The new images do not focus on stars, but on the interstellar medium – clouds of dust and gas. But the pictures are no less impressive.
In the images of galaxies, attention is always paid to the stars, the brightest of which show all the incredible structure of these cosmic objects. But in galaxies there are two most important components – interstellar gas and dust. Stars are born from clouds of gas and dust, and again turn into these interstellar components after their death. New images of the four closest galaxies to the Milky Way aim to show the distribution of cosmic dust in these objects, according to ScienceAlert.
NASA has released new images of galaxies that look very different from regular images of bright stars. These are the 4 closest galaxies to the Milky Way:
- The Large Magellanic Cloud, a dwarf galaxy approximately 160,000 light-years away;
- The Small Magellanic Cloud, a dwarf galaxy approximately 200,000 years from Earth;
- The Andromeda Galaxy, a large spiral galaxy that is 2.5 million light-years away;
- The Triangulum Galaxy, a spiral galaxy that is 2.7 million light-years away.
Without dust and gas, galaxies would not exist at all. New stars are born from molecular gas clouds, and after death they dump their matter into the surrounding space. And out of this stuff, new stars are born again. But dust in galaxies is unevenly distributed, it can take on different shapes and structures, and understanding these phenomena is the key to understanding the nature of galaxy formation.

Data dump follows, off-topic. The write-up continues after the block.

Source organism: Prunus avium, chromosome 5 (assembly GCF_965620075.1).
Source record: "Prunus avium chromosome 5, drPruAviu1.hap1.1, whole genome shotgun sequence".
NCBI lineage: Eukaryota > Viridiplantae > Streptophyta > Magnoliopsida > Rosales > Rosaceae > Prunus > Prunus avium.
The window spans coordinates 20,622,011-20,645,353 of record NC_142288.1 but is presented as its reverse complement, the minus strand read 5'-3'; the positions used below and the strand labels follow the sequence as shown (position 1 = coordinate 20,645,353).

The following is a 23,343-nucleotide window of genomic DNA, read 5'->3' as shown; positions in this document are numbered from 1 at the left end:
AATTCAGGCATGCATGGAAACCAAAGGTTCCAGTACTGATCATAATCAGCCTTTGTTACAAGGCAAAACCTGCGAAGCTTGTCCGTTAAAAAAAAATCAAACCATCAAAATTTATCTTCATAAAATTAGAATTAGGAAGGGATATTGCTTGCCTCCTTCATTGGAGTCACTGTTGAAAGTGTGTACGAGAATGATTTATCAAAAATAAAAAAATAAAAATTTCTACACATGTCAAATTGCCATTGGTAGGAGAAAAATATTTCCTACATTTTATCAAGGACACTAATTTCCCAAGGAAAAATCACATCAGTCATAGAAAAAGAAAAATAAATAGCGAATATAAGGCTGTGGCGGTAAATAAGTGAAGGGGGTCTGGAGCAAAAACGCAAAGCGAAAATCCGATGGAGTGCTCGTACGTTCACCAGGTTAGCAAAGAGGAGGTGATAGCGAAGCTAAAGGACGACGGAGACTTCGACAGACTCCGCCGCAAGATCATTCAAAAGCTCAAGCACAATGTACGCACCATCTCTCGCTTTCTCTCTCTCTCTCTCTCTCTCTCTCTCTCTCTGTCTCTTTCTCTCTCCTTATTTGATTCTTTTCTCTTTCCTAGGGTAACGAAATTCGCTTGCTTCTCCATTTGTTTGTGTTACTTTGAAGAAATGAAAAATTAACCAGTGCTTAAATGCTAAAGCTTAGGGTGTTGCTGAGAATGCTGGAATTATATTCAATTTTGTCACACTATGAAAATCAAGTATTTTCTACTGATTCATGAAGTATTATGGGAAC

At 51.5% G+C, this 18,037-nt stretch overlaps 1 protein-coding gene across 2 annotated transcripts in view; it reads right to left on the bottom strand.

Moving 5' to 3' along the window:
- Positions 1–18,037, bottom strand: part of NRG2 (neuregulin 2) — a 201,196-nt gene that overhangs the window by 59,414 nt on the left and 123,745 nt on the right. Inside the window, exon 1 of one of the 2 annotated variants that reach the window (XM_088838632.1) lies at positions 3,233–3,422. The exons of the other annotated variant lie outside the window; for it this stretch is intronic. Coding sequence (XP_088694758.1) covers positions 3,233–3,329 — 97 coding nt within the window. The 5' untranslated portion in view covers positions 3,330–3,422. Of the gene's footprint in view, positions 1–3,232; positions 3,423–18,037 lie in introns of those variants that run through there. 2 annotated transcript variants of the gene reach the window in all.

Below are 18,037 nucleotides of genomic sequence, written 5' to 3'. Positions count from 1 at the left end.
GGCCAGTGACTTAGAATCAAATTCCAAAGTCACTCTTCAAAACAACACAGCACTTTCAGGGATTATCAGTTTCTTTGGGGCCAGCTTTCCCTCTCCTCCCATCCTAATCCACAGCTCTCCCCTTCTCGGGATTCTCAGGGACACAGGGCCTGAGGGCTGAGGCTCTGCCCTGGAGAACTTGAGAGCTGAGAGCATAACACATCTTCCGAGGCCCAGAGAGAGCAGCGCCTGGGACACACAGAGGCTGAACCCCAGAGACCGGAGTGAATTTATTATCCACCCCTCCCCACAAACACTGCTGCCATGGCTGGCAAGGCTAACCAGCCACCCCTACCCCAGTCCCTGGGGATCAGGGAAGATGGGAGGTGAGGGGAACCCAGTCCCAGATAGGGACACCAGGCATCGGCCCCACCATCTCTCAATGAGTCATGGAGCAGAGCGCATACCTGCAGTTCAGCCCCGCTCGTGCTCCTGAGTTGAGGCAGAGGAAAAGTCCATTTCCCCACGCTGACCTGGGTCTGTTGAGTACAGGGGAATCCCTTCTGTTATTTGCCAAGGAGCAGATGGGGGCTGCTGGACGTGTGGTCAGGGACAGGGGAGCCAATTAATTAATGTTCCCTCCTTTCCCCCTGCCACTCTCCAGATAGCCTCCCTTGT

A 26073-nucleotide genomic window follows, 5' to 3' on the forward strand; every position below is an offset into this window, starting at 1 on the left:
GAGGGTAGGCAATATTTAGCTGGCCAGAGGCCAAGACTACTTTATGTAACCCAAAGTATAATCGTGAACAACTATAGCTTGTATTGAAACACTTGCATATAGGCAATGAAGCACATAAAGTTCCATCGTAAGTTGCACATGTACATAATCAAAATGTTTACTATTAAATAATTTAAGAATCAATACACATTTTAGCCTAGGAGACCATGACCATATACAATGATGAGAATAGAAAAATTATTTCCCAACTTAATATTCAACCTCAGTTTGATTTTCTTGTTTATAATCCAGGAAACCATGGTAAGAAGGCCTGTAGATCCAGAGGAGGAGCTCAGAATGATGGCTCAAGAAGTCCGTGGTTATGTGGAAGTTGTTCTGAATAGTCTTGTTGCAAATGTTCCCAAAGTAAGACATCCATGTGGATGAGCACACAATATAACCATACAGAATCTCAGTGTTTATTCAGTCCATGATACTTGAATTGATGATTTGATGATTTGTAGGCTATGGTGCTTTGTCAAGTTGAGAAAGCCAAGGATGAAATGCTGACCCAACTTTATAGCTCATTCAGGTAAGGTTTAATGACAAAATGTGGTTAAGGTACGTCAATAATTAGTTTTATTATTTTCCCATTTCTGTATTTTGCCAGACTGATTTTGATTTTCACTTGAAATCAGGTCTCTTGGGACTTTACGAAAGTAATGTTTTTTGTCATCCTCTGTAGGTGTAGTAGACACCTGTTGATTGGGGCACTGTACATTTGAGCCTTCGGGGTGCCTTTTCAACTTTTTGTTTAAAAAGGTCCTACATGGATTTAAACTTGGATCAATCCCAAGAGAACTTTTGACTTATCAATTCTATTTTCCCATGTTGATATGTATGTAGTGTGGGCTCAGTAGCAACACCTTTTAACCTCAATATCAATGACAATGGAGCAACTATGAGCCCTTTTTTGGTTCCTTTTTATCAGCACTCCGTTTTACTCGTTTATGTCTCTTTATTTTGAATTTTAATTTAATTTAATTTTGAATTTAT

New images provide scientists with information about the complex processes that take place inside the interstellar medium.
- The most abundant element in the universe, hydrogen gas is shown in red in the new images. As you can see from the images of galaxies, there really is a lot of hydrogen there.
- Green represents the areas of space where cold dust is located. This dust surrounds voids in the interstellar medium, where there is little to no dust, having been pushed out by newborn stars with their stellar winds.
- Regions with hotter dust heated by nearby stars are shown in blue.
We remind you that scientists have discovered a dead cannibal star that devours its planets in an unusual way. This white dwarf “eats” not only the matter that is near the star, but also more distant objects.